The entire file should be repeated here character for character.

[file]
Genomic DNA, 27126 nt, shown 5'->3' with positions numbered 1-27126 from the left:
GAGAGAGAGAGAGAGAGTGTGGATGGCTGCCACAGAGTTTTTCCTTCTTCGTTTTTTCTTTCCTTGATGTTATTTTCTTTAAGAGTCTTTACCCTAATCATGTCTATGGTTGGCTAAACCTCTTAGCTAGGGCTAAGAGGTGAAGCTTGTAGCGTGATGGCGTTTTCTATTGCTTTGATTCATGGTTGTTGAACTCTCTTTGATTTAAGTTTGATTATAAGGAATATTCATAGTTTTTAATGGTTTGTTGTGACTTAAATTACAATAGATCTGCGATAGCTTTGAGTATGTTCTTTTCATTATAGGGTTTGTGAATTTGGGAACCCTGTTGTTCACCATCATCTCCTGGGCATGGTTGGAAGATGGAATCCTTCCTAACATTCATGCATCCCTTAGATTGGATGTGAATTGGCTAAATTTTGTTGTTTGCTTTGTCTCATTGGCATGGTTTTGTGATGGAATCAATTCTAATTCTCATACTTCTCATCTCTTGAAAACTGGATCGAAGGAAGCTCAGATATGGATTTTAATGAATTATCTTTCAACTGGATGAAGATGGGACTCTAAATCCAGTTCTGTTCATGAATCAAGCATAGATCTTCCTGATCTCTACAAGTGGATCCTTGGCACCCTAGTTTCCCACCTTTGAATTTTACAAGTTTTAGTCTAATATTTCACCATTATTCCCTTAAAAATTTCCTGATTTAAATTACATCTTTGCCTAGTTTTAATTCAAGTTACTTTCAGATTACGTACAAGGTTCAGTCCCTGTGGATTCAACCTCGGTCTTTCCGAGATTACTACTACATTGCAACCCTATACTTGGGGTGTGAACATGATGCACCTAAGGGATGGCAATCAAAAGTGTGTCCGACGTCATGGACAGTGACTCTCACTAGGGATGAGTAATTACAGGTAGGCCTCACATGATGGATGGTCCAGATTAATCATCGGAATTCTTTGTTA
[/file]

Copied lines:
Genomic DNA, 27126 nt, shown 5'->3' with positions numbered 1-27126 from the left:
GAGAGAGAGAGAGAGAGTGTGGATGGCTGCCACAGAGTTTTTCCTTCTTCGTTTTTTCTTTCCTTGATGTTATTTTCTTTAAGAGTCTTTACCCTAATCATGTCTATGGTTGGCTAAACCTCTTAGCTAGGGCTAAGAGGTGAAGCTTGTAGCGTGATGGCGTTTTCTATTGCTTTGATTCATGGTTGTTGAACTCTCTTTGATTTAAGTTTGATTATAAGGAATATTCATAGTTTTTAATGGTTTGTTGTGACTTAAATTACAATAGATCTGCGATAGCTTTGAGTATGTTCTTTTCATTATAGGGTTTGTGAATTTGGGAACCCTGTTGTTCACCATCATCTCCTGGGCATGGTTGGAAGATGGAATCCTTCCTAACATTCATGCATCCCTTAGATTGGATGTGAATTGGCTAAATTTTGTTGTTTGCTTTGTCTCATTGGCATGGTTTTGTGATGGAATCAATTCTAATTCTCATACTTCTCATCTCTTGAAAACTGGATCGAAGGAAGCTCAGATATGGATTTTAATGAATTATCTTTCAACTGGATGAAGATGGGACTCTAAATCCAGTTCTGTTCATGAATCAAGCATAGATCTTCCTGATCTCTACAAGTGGATCCTTGGCACCCTAGTTTCCCACCTTTGAATTTTACAAGTTTTAGTCTAATATTTCACCATTATTCCCTTAAAAATTTCCTGATTTAAATTACATCTTTGCCTAGTTTTAATTCAAGTTACTTTCAGATTACGTACAAGGTTCAGTCCCTGTGGATTCAACCTCGGTCTTTCCGAGATTACTACTACATTGCAACCCTATACTTGGGGTGTGAACATGATGCACCTAAGGGATGGCAATCAAAAGTGTGTCCGACGTCATGGACAGTGACTCTCACTAGGGATGAGTAATTACAGGTAGGCCTCACATGATGGATGGTCCAGATTAATCATCGGAATTCTTTGTTA